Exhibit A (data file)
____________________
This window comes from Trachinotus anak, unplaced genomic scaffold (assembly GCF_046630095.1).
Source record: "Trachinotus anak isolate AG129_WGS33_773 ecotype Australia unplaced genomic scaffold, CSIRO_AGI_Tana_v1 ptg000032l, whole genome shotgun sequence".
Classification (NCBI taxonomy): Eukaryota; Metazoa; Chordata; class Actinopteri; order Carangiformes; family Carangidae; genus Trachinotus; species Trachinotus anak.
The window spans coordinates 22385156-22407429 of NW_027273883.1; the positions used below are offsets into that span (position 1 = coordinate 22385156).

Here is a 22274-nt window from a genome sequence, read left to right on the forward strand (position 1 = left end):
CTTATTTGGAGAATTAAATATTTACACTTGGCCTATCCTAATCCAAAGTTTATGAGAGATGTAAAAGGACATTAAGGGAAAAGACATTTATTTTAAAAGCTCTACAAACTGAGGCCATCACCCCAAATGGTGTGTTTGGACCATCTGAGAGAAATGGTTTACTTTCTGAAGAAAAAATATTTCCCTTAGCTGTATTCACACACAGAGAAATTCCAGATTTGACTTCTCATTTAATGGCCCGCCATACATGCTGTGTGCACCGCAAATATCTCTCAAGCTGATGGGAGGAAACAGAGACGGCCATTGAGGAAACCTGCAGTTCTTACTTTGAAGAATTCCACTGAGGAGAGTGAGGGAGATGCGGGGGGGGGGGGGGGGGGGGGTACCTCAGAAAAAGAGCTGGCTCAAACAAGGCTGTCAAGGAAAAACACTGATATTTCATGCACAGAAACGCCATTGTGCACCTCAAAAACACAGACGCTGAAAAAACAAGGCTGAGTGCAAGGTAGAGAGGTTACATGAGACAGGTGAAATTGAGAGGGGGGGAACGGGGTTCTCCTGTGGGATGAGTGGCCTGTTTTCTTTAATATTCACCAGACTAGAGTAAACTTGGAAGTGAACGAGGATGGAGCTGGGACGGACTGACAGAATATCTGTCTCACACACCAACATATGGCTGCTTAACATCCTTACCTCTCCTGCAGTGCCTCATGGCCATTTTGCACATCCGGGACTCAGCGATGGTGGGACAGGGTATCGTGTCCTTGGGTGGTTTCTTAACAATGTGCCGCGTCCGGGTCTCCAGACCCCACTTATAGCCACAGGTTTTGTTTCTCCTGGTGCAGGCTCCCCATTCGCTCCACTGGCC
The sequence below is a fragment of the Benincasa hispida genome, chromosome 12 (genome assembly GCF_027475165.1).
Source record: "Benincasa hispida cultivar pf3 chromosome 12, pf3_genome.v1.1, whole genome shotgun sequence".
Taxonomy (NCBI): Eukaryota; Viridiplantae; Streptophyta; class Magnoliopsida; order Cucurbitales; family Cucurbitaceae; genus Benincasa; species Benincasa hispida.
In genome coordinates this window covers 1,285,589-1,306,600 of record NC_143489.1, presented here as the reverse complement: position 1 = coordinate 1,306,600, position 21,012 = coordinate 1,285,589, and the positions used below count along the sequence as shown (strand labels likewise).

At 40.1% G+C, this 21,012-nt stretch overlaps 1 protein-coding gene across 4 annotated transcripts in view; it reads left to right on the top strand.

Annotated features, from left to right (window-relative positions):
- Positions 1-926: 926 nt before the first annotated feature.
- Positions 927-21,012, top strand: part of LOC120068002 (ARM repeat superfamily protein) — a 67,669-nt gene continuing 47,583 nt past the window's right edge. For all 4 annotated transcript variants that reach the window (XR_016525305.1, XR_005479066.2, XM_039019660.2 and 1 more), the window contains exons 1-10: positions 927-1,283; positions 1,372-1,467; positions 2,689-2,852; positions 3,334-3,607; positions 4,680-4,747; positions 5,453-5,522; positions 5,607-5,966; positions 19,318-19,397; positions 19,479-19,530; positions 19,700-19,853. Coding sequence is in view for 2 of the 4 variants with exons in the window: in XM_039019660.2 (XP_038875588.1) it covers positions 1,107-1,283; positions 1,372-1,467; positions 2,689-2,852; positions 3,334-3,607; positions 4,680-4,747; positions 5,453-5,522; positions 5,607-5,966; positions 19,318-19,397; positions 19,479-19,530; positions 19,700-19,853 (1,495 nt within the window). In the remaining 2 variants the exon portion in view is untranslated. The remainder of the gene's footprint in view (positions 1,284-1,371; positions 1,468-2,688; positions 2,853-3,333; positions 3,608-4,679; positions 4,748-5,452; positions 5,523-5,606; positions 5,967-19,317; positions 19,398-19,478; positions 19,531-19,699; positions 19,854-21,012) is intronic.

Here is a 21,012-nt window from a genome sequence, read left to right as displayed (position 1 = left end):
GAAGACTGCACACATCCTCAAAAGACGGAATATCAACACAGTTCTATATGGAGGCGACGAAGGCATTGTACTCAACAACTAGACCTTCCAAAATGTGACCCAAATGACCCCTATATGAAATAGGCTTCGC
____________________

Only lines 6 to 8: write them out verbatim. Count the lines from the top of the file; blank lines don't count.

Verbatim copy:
CTTATTTGGAGAATTAAATATTTACACTTGGCCTATCCTAATCCAAAGTTTATGAGAGATGTAAAAGGACATTAAGGGAAAAGACATTTATTTTAAAAGCTCTACAAACTGAGGCCATCACCCCAAATGGTGTGTTTGGACCATCTGAGAGAAATGGTTTACTTTCTGAAGAAAAAATATTTCCCTTAGCTGTATTCACACACAGAGAAATTCCAGATTTGACTTCTCATTTAATGGCCCGCCATACATGCTGTGTGCACCGCAAATATCTCTCAAGCTGATGGGAGGAAACAGAGACGGCCATTGAGGAAACCTGCAGTTCTTACTTTGAAGAATTCCACTGAGGAGAGTGAGGGAGATGCGGGGGGGGGGGGGGGGGGGGGTACCTCAGAAAAAGAGCTGGCTCAAACAAGGCTGTCAAGGAAAAACACTGATATTTCATGCACAGAAACGCCATTGTGCACCTCAAAAACACAGACGCTGAAAAAACAAGGCTGAGTGCAAGGTAGAGAGGTTACATGAGACAGGTGAAATTGAGAGGGGGGGAACGGGGTTCTCCTGTGGGATGAGTGGCCTGTTTTCTTTAATATTCACCAGACTAGAGTAAACTTGGAAGTGAACGAGGATGGAGCTGGGACGGACTGACAGAATATCTGTCTCACACACCAACATATGGCTGCTTAACATCCTTACCTCTCCTGCAGTGCCTCATGGCCATTTTGCACATCCGGGACTCAGCGATGGTGGGACAGGGTATCGTGTCCTTGGGTGGTTTCTTAACAATGTGCCGCGTCCGGGTCTCCAGACCCCACTTATAGCCACAGGTTTTGTTTCTCCTGGTGCAGGCTCCCCATTCGCTCCACTGGCC
The sequence below is a fragment of the Benincasa hispida genome, chromosome 12 (genome assembly GCF_027475165.1).
Source record: "Benincasa hispida cultivar pf3 chromosome 12, pf3_genome.v1.1, whole genome shotgun sequence".